Mixed Plaid Cheyenne Button-Up

This post is sponsored by JOANN. It may contain affiliate links but all words, reviews and opinions are my own.

Every single year I make a plaid flannel button up shirt. It’s become a fall tradition! When JOANN asked me if I could make something using their Plaiditude fabrics, I knew the tradition would continue on this year! I wanted to mix things up a little bit this time around and I came up with the idea of using a few different plaids from the very plentiful plaid JOANN line up to create a unique, mixed plaid button up shirt.

I had a lot of fun choosing the fabrics and deciding where to use each of the three plaids. When I finally decided, I laid all of the pieces together on the floor to get a rough idea of the finished look.

These are the three fabrics I used for my shirt:

White and Navy Plaid, Light Blue, Navy and Mustard Plaid, Mustard, Navy and White Plaid (found in store).

Buttons and Interfacing were also found at my local JOANN stores.

I used the Cheyenne Tunic pattern by Hey June. This was my third time sewing up this pattern. (One of my tried and true patterns!). I sewed up the size XS, and straightened out the side seams from the under arm to the hemline for a more oversized look. For the shirt front, I made/drew a line across the bodice 6 1/2″ down from the center front, and added an additional 1/2″ for the seam allowance along the cut edge. I also added 1/2″ for seam allowance along the top edge of the bottom of the shirt.

I also increased the pocket size and placed the pockets where I thought they looked best instead of the following the pattern markings. Lastly, I added 3/4″ in length to the shirt bodice front and back. No other changes were made.

This fabric was great to work with. Make sure to pay attention to grain-lines while cutting out your pieces when using plaid fabrics. It can be helpful to cut out one pattern piece at a time instead of two at a time so everything is straight!

I love the blended look of this shirt! It’s an easy top to throw on with jeans and yet adds a lot of fun to the entire outfit. Did I mention how cozy it is, too?! So. Cozy.

I love this shirt tucked in on one side, or tied up in a knot, too. It would even be cute layered with a t-shirt underneath or a cute jacket on top. I’m telling you, everyone (everywhere) needs a good button up shirt in their fall wardrobe!

Thanks for reading along! For fun, I’ve linked my past fall button up shirts here, here, here and here. Happy fall sewing!

Cheyenne with Pussy Bow Collar Hack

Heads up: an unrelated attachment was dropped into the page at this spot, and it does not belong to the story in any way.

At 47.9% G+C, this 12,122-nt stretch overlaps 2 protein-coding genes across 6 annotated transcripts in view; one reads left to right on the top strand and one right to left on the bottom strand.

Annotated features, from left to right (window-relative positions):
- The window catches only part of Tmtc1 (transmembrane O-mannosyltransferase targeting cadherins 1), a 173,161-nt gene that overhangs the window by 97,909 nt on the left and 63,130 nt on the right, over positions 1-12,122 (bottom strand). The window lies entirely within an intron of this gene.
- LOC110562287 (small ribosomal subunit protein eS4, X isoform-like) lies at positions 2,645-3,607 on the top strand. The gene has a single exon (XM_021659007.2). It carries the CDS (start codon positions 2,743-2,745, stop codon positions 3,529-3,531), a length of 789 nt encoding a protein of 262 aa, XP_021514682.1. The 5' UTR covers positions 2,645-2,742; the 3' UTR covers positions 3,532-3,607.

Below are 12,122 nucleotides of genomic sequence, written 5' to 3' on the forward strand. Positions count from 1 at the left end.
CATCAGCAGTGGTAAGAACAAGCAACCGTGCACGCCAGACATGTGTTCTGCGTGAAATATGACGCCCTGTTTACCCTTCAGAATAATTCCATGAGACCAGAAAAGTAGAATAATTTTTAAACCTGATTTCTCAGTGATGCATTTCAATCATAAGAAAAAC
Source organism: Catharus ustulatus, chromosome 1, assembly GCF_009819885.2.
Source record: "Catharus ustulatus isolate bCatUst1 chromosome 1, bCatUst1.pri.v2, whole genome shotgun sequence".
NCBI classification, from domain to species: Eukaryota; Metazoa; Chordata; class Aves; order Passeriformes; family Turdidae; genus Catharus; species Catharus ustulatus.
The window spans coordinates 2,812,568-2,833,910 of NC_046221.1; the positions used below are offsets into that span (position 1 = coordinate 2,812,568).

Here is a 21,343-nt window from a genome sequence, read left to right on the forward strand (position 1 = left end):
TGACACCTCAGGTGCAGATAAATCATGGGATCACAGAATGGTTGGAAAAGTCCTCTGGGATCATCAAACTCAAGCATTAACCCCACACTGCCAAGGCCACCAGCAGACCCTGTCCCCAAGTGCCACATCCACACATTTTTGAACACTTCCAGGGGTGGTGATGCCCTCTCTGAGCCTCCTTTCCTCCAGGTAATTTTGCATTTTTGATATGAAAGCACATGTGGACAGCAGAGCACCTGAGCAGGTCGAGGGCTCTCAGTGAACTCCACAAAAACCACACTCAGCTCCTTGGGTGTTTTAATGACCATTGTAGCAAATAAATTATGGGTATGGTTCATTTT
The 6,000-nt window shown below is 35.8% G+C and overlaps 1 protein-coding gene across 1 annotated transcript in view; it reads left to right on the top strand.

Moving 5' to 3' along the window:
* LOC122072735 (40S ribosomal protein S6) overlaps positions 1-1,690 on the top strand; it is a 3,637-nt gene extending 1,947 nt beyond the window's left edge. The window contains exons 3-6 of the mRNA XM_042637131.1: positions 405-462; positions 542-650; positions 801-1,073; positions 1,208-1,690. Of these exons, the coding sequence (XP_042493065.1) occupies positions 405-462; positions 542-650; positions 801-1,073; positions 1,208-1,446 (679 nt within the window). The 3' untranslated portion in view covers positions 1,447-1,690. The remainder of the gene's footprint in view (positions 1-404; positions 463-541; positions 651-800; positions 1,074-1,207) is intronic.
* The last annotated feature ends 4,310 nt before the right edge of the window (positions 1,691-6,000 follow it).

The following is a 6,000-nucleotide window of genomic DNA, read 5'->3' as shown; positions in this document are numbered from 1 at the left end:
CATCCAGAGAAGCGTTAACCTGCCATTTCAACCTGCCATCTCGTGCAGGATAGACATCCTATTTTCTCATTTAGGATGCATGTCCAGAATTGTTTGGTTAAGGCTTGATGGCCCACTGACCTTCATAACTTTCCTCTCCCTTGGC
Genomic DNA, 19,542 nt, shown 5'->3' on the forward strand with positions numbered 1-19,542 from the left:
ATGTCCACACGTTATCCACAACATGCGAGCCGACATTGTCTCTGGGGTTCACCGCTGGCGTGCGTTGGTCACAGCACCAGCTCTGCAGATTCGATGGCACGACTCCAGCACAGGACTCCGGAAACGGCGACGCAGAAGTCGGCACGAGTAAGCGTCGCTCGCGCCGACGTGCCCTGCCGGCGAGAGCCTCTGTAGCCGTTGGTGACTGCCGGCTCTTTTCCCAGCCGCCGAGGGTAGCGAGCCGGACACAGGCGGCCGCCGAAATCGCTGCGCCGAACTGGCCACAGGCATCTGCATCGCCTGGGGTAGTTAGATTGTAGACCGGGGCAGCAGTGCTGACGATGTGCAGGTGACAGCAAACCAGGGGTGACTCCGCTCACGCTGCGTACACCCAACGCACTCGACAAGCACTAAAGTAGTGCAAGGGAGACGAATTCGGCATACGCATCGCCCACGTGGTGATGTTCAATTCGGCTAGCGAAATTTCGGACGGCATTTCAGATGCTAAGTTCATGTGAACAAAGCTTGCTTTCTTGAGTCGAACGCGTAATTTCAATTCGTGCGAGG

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Hey guys! Okay, if you’re part of the sewing community chances are you have heard of the Cheyenne Tunic by Hey June; your classic button up collared shirt pattern. (It also comes in a tunic version too). Recently while browsing through the mall a few weeks ago I saw a white and black window pane flannel button up shirt with a pussy bow collar. I loved the look and catalogued it in my mind under “things to make”. A week later, Allie from Indiesew added thee exact fabric to her shop. (Okay, I don’t know if it’s the EXACT fabric but it might as well be). I purchased the yardage needed, and got to work. (The fabric is currently sold out). In this post I’m going to walk you through how to take your cheyenne sewing pattern and add a pussy bow collar. I love how this version of the cheyenne pattern looks tucked into jeans, overalls, skirts, or even underneath dresses. There are a lot of wardrobe options with this top!

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Let’s get started!

Ookay bear with me, I kind of figured this out as I went along, but it turned out great.

For your collar pieces, you will need one rectangle that measures 22″ long by 5″ wide (the collar) and two rectangles cut on the BIAS measuring 25″ long by 5″ wide (the ties).

So first we need to attach the center front placket. Instead of leaving the top of the placket unfinished at the neckline, we need to finish it. Make sure to add a 1/2″ to the top of your placket pieces to allow us to do this. Before topstitching the collar on, fold the top of the placket right sides together and sew along the top at 1/2″ to enclose. Now you can topstitch around the whole placket. Unfortunately I didn’t take photos of this step, but this is how it should look:

*your neckline should be 1/2″ higher than your placket in order to sew the collar on. (Mine doesn’t look very good here, again I was figuring it out as I went along, don’t judge!).

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Continue along to step 25.

Next we need to prep the collar. Sew the tie pieces to either edge of the collar, right sides together at 1/2″. Press the seam open.

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Now, fold the tie in half, right sides together. I finished my ends with a slight slant. I used a marking pen to draw the slant on the wrong side of the fabric.

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Sew along the the edges at 1/2″, and along the slant at the ends. Obviously, you’ll want to end your slant about 1/2″ from the bottom point, don’t do what I did. Trim your seam, and clip into the neckline seam right before where your stitching started. Turn the ties right sides out. Press.